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Home » Asia » Pakistan criticised over drone victim numbers – Central & South Asia – Al Jazeera English

Pakistan criticised over drone victim numbers – Central & South Asia – Al Jazeera English

Pakistan criticised over drone victim numbers – Central & South Asia – Al Jazeera English. (source)

Washington-based New America Foundation says 185 civilians killed in US drone attacks since 2008 [AP]
The Pakistani government has been criticised for lowering civilian casualty numbers of US drone strikes, contradicting its past calculations and estimates by independent organisations.

The defence ministry said on Wednesday that only 67 of 2,227 people killed during the 317 attacks since 2008 were civilians, insisting there have been no civilian casualties since 2011.

The Bureau of Investigative Journalism, based in London, has estimated that drones have killed at least 300 civilians in Pakistan since 2008, while the Washington-based New America Foundation puts the figure at 185.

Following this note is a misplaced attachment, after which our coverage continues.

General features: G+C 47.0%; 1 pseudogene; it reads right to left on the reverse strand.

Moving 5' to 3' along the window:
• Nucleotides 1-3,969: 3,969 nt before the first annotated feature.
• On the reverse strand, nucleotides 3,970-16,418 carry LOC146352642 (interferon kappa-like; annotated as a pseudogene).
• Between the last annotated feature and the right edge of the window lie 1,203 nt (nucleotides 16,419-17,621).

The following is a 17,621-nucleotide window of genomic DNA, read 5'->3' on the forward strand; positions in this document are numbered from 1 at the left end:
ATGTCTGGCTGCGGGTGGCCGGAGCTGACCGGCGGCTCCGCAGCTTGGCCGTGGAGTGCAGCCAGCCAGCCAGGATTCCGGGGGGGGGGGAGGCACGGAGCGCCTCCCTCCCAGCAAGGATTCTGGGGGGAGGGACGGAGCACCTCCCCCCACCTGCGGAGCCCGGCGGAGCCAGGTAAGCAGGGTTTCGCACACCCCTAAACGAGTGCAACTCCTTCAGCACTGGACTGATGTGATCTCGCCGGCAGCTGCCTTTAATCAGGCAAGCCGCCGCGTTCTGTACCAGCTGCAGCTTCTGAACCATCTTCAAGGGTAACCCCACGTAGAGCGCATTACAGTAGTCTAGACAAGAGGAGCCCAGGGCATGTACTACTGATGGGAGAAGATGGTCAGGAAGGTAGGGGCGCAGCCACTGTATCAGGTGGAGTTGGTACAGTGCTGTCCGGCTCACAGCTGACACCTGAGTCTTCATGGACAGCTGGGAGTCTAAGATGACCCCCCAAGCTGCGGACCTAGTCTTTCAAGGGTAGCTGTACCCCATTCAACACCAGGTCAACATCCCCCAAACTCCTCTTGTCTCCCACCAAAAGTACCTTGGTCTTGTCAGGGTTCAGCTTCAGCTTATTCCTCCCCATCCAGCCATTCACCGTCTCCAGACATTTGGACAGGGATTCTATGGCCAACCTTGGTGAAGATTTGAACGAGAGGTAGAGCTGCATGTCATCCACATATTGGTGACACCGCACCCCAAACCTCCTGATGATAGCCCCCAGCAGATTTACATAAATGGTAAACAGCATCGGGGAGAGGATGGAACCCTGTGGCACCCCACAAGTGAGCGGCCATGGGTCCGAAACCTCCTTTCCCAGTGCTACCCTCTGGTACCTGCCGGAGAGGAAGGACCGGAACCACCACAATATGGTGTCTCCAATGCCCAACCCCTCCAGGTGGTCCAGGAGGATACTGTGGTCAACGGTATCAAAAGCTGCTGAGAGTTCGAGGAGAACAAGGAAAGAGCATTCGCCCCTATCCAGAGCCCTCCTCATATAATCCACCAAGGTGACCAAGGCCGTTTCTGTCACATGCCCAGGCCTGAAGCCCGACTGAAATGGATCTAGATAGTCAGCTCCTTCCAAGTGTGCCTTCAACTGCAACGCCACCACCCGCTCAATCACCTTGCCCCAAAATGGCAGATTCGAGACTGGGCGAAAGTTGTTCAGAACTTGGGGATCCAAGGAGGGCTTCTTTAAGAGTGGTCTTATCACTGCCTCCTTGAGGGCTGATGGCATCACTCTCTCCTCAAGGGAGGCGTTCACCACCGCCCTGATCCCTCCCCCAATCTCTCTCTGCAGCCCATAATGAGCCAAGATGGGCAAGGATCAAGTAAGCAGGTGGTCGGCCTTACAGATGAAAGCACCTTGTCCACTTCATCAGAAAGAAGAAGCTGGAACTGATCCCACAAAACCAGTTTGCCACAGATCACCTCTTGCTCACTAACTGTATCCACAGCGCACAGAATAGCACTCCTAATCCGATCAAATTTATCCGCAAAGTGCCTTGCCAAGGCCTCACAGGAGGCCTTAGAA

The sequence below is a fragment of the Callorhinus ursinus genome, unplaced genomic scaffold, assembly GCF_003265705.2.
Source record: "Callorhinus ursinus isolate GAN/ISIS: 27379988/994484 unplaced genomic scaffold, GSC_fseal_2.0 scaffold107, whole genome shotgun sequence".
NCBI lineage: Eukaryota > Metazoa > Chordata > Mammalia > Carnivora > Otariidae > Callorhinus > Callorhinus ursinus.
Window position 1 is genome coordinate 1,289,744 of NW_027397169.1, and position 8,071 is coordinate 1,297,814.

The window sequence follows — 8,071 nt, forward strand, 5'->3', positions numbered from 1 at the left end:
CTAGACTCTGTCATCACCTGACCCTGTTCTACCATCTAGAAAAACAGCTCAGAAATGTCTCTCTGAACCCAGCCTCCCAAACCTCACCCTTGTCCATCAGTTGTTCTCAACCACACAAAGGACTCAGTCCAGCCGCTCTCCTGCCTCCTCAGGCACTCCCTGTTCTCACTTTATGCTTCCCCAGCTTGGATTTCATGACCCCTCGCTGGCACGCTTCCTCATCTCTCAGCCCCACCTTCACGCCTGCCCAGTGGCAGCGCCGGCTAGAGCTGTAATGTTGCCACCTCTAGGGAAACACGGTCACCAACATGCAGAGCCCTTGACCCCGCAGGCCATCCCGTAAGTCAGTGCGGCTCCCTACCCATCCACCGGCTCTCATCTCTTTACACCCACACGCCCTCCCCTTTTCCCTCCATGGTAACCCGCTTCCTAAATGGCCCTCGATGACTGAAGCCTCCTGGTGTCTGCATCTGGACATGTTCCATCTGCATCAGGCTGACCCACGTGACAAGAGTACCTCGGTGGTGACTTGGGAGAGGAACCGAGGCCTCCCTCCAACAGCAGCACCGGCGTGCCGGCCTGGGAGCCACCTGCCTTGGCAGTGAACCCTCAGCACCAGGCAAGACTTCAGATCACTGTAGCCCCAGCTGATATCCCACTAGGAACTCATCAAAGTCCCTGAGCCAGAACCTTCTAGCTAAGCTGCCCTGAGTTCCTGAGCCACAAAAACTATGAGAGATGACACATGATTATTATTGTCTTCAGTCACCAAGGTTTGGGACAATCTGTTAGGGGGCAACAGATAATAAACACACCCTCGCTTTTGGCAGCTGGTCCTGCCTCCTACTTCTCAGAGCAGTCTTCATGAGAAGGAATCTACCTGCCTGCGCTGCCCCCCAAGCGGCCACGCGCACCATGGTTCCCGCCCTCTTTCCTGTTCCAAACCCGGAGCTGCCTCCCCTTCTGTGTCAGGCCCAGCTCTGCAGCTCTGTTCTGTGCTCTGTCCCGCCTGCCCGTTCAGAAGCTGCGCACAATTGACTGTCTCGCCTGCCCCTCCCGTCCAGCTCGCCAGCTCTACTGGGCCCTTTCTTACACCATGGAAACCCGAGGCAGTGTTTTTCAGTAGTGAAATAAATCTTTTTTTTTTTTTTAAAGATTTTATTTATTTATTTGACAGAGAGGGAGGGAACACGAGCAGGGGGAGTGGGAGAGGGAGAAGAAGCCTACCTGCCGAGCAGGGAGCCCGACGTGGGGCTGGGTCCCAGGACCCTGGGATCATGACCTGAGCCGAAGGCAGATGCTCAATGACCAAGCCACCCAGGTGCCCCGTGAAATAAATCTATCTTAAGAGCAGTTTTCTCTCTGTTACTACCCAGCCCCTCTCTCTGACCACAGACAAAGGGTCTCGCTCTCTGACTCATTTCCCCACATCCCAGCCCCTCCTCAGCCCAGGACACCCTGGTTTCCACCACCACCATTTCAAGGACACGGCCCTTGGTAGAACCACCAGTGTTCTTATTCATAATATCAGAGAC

The US rarely speaks publicly about the CIA-run drone programme in Pakistan, because it is classified. But some American officials have insisted that the strikes have killed very few civilians and that estimates from the Pakistani government and independent organisations are exaggerated.

‘Apparent discrepancy’

Ben Emmerson, a UN expert investigating drone strikes, said earlier this month that the Pakistani foreign ministry told him that at least 400 civilians had been killed by the attacks in the country since they started in 2004.

“If the true figures for civilian deaths are significantly lower, then it is important that this should now be made clear, and the apparent discrepancy explained,” Emmerson said in an email to the Associated Press news agency.

The attacks, which mainly target suspected rebels near the northwestern border with Afghanistan, are widely unpopular in Pakistan, because they are violating the country’s sovereignty and killing civilians.

The Pakistani government regularly criticises the drone programme in public, even though it is known to have secretly supported at least some of the strikes in the past.

Nawaz Sharif, the Pakistani prime minister, pressed US President Barack Obama to end the attacks in a visit to the White House last week, but the US considers the attacks vital to its battle against al-Qaeda and the Taliban and gave no indication it was willing to abandon them.


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